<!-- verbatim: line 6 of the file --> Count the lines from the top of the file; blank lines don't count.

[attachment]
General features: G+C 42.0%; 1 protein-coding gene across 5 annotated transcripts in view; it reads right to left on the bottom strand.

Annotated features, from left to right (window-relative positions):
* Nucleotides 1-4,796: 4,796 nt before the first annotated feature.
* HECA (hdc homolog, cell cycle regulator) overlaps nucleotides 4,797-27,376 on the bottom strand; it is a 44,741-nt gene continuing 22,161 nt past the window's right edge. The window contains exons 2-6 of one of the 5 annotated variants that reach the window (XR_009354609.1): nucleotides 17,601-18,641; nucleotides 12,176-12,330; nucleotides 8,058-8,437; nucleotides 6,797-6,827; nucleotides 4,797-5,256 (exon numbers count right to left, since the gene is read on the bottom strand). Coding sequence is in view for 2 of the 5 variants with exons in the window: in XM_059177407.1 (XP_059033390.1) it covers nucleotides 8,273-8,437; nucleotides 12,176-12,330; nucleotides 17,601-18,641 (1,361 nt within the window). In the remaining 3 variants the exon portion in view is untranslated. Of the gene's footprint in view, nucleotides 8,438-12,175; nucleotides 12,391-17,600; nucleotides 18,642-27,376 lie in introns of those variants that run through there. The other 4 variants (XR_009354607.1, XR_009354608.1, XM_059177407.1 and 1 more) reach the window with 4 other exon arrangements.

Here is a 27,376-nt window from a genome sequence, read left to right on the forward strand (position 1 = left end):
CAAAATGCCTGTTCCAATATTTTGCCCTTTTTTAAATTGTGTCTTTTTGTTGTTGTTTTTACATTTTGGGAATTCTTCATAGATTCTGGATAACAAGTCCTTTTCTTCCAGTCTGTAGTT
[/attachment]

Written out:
CAAAATGCCTGTTCCAATATTTTGCCCTTTTTTAAATTGTGTCTTTTTGTTGTTGTTTTTACATTTTGGGAATTCTTCATAGATTCTGGATAACAAGTCCTTTTCTTCCAGTCTGTAGTT